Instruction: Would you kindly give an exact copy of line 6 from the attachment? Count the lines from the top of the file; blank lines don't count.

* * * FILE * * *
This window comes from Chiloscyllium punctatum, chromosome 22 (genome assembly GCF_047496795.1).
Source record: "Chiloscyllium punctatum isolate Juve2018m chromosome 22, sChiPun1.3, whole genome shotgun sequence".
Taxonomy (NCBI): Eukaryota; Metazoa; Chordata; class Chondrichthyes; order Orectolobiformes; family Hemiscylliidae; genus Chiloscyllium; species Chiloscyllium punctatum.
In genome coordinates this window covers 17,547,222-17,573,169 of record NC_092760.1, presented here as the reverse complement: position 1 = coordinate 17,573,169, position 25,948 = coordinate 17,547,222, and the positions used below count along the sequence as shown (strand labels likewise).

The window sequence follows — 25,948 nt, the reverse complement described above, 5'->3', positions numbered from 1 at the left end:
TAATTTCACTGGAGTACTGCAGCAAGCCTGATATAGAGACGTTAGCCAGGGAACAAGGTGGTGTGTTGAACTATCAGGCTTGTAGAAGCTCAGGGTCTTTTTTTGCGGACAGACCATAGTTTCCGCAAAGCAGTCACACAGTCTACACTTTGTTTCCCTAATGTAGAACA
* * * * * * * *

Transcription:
TAATTTCACTGGAGTACTGCAGCAAGCCTGATATAGAGACGTTAGCCAGGGAACAAGGTGGTGTGTTGAACTATCAGGCTTGTAGAAGCTCAGGGTCTTTTTTTGCGGACAGACCATAGTTTCCGCAAAGCAGTCACACAGTCTACACTTTGTTTCCCTAATGTAGAACA